Masami Teraoka’s third exhibition with Samuel Freeman begins with three large, touchingly melancholy portraits painted in the style of traditional Japanese ukiyo-e prints. Rendered in watercolor on unstretched canvas, each roughly 9 by 7 feet in size, the paintings were made in 1990 in response to the AIDS crisis. The association isn’t immediately obvious but resonates hauntingly in the stricken expressions of Teraoka’s stylized subjects — a mother and child, a father and child, and a surgeon, respectively.
The show’s recent works, drawn from a series titled “The Cloisters Last Supper,” betray no such subtlety. Here, Teraoka tackles the Catholic Church. In three cathedral-scale, gilt-covered, quasi-medieval triptychs, he depicts a dissolute handful of priests and popes beset by swarms of fulsome females, eunuch clowns and giant squid across tables piled with body parts, cellphones and platters of ink-black spaghetti.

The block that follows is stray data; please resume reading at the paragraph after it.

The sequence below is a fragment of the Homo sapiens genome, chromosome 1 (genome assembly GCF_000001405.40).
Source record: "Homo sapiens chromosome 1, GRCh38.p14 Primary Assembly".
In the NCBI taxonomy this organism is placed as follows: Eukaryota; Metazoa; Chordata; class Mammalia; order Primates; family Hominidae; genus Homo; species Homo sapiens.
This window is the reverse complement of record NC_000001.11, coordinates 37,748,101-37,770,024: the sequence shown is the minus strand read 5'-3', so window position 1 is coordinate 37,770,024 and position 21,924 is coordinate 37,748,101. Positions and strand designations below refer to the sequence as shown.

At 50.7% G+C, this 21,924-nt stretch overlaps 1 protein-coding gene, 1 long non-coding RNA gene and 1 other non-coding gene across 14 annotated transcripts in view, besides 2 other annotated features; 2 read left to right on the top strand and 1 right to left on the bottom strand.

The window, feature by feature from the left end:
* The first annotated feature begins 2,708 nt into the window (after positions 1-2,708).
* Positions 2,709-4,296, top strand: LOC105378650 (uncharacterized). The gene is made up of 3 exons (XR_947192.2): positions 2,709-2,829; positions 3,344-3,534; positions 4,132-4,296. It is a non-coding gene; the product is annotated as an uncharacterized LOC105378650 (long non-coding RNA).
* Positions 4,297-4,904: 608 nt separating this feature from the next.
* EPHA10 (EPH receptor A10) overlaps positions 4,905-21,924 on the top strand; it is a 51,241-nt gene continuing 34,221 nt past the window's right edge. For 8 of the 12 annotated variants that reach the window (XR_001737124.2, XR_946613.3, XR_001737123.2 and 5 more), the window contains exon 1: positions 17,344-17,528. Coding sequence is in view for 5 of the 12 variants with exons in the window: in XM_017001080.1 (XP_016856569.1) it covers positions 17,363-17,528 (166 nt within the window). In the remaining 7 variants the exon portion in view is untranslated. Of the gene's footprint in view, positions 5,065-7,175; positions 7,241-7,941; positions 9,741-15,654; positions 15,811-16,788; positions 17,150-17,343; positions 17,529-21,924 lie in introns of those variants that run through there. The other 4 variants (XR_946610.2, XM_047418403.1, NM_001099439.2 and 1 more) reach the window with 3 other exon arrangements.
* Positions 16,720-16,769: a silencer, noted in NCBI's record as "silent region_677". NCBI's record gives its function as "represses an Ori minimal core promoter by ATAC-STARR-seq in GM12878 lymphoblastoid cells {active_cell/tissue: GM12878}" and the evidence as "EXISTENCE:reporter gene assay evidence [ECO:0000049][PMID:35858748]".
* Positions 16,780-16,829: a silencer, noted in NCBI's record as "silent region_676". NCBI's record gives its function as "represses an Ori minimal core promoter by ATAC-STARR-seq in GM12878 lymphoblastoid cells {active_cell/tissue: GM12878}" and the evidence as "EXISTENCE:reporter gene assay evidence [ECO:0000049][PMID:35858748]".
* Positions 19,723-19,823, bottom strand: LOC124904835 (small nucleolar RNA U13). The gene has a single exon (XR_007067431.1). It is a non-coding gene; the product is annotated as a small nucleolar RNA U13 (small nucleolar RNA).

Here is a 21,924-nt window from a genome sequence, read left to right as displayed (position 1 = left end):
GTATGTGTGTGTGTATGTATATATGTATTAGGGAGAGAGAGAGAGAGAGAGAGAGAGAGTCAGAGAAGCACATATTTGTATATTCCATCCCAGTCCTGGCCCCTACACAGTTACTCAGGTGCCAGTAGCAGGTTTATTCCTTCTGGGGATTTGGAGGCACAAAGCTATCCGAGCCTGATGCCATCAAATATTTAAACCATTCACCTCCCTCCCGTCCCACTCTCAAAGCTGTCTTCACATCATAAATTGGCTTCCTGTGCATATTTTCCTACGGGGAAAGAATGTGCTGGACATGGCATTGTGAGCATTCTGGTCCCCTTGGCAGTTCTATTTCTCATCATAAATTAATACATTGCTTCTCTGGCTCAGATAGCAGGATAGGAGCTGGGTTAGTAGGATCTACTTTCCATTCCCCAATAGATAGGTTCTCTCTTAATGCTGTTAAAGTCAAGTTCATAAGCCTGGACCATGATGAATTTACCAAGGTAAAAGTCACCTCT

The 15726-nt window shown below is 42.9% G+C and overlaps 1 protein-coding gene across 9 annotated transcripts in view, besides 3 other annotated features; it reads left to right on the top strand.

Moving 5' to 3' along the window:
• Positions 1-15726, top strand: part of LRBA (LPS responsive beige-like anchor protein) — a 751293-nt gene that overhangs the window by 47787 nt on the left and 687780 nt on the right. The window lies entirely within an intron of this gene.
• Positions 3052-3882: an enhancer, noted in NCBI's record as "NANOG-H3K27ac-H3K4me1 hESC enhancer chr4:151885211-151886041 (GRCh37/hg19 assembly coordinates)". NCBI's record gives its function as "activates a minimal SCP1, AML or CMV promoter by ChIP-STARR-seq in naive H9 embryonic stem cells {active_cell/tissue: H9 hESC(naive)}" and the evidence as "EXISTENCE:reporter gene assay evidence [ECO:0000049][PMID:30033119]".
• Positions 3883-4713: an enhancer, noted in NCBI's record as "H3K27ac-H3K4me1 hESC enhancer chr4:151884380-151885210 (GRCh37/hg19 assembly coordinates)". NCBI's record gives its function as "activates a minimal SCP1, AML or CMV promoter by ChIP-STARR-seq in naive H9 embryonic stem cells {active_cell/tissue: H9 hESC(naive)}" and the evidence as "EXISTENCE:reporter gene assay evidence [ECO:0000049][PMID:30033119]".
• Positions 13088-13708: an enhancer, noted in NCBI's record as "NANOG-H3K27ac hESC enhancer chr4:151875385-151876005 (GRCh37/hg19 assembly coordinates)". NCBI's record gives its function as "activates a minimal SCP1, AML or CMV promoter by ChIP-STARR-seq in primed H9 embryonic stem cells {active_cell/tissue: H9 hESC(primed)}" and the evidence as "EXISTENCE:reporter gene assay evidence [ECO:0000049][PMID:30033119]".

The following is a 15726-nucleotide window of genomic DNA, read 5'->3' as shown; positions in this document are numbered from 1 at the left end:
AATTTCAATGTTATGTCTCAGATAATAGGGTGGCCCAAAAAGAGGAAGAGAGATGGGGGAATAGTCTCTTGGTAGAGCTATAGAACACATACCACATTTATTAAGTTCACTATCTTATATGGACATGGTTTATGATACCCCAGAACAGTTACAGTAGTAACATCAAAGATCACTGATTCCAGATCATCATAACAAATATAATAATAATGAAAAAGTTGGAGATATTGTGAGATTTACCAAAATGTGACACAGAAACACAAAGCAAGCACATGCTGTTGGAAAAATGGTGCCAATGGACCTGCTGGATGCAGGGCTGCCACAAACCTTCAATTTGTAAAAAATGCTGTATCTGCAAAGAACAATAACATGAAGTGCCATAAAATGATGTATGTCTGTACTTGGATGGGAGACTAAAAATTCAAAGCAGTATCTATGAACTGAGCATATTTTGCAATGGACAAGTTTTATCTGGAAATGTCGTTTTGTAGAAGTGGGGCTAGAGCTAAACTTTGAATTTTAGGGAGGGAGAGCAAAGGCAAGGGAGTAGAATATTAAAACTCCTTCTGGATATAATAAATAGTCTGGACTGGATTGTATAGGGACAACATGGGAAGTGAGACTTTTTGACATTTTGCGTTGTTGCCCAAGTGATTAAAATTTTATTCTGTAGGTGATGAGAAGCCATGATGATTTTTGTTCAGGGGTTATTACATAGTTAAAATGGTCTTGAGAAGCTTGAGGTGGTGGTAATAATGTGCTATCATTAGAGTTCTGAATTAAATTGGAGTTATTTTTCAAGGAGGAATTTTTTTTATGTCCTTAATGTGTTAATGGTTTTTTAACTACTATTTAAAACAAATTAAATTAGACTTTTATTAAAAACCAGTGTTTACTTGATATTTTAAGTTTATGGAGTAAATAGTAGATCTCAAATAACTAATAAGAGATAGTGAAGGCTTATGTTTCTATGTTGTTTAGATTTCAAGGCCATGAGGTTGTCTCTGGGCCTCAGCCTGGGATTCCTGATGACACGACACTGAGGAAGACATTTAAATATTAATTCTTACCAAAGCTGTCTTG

There’s something quaint about the thought of church fathers falling prey to such self-possessed harlotry as these ladies appear to be wreaking, when the dark side of the church in modern reality is so comparatively unsavory (and sad). Framed as they are by the pristine architecture of the gallery’s new location, these aren’t paintings that are likely to change any minds in the Vatican. But they’re regal, angry, thoroughly entertaining works that do pierce and agitate a crucial tender spot of most conservative religious institutions: the fear of sensuality, and feminine sensuality in particular.